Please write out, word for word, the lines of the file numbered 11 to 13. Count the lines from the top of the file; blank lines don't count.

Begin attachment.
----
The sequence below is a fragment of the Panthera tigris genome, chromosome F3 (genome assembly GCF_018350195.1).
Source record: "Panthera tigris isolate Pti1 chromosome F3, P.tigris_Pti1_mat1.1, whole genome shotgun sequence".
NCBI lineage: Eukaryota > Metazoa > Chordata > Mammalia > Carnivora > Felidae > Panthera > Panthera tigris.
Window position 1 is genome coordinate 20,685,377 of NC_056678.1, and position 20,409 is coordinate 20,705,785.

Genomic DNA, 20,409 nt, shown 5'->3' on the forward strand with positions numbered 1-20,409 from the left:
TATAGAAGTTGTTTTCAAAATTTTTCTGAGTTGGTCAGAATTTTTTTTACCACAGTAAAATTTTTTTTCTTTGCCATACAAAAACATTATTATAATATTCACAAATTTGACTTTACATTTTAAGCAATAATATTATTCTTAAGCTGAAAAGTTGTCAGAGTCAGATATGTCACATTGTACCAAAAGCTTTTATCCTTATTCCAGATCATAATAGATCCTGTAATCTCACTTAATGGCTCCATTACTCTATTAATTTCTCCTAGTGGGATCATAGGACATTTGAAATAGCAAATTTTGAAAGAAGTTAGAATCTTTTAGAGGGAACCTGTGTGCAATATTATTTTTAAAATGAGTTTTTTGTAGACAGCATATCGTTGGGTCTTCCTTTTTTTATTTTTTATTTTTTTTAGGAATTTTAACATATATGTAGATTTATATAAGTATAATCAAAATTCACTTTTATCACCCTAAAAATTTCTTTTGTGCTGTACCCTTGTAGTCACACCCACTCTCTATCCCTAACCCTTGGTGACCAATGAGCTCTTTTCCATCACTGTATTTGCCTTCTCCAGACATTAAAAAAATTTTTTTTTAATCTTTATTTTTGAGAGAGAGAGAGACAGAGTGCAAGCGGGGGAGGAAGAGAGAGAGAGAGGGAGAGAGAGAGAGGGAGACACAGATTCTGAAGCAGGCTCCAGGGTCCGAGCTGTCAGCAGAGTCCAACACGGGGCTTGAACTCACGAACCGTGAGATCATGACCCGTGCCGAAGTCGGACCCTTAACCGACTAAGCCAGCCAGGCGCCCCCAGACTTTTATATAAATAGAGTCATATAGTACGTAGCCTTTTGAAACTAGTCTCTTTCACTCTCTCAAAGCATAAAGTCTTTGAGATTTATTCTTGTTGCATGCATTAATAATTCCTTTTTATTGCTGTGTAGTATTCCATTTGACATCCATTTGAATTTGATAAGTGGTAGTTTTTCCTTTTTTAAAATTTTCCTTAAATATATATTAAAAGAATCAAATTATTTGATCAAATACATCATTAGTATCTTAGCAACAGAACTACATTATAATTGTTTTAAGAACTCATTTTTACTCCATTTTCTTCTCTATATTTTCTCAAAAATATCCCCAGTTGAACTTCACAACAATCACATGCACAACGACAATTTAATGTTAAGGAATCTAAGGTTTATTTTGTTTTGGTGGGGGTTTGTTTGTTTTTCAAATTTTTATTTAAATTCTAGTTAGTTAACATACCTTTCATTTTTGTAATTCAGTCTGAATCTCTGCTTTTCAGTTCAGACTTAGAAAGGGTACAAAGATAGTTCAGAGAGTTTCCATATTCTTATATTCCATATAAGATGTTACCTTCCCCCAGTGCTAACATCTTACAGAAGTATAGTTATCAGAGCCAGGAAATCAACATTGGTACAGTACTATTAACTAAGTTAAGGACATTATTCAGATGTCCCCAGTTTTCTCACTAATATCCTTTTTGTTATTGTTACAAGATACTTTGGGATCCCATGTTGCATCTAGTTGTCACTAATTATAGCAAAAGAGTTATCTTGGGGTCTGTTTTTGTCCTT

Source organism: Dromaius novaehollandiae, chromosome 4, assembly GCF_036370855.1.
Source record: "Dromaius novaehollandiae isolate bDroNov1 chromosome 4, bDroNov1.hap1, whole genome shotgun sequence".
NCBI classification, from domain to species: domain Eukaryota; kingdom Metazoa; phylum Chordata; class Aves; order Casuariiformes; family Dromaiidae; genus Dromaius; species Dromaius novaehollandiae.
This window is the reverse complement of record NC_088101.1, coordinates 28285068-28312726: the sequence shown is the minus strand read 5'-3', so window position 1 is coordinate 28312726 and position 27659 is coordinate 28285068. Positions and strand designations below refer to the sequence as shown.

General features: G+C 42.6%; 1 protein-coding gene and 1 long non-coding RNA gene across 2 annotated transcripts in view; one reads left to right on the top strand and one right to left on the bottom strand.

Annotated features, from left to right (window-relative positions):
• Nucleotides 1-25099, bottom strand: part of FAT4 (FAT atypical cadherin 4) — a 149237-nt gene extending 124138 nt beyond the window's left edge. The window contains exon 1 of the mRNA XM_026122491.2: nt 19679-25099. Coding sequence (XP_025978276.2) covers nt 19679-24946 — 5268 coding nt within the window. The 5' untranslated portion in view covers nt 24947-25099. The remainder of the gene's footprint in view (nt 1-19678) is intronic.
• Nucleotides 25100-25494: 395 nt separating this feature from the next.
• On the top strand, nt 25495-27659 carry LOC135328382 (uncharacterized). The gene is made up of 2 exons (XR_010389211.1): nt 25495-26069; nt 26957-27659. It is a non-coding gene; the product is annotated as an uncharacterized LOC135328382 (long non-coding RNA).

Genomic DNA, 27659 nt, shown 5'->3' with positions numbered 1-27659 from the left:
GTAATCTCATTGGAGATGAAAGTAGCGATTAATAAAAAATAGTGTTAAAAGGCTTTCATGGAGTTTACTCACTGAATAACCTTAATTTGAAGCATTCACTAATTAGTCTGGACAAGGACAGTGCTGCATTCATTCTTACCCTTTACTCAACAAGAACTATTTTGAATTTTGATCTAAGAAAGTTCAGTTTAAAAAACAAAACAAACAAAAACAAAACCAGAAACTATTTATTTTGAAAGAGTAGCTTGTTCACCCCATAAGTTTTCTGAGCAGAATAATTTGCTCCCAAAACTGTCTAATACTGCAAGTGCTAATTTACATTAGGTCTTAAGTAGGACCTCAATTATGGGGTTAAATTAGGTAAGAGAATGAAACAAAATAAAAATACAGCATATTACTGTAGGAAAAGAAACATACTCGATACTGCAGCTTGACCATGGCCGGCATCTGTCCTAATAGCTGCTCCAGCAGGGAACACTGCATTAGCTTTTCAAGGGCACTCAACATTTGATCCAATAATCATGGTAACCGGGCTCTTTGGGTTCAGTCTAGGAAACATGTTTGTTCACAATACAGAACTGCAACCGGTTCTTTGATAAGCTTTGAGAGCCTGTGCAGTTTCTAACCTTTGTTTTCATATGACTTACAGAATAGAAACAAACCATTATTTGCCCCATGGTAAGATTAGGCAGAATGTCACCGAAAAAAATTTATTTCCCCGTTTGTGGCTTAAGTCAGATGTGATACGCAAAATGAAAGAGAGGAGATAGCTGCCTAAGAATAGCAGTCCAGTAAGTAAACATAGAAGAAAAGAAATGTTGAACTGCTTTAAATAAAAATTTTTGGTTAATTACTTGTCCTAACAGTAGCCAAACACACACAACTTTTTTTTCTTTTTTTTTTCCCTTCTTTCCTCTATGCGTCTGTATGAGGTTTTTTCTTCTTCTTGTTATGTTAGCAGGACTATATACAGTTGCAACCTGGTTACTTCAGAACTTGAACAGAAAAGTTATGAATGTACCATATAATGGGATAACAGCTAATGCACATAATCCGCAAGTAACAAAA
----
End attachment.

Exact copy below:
General features: G+C 42.6%; 1 protein-coding gene and 1 long non-coding RNA gene across 2 annotated transcripts in view; one reads left to right on the top strand and one right to left on the bottom strand.

Annotated features, from left to right (window-relative positions):
• Nucleotides 1-25099, bottom strand: part of FAT4 (FAT atypical cadherin 4) — a 149237-nt gene extending 124138 nt beyond the window's left edge. The window contains exon 1 of the mRNA XM_026122491.2: nt 19679-25099. Coding sequence (XP_025978276.2) covers nt 19679-24946 — 5268 coding nt within the window. The 5' untranslated portion in view covers nt 24947-25099. The remainder of the gene's footprint in view (nt 1-19678) is intronic.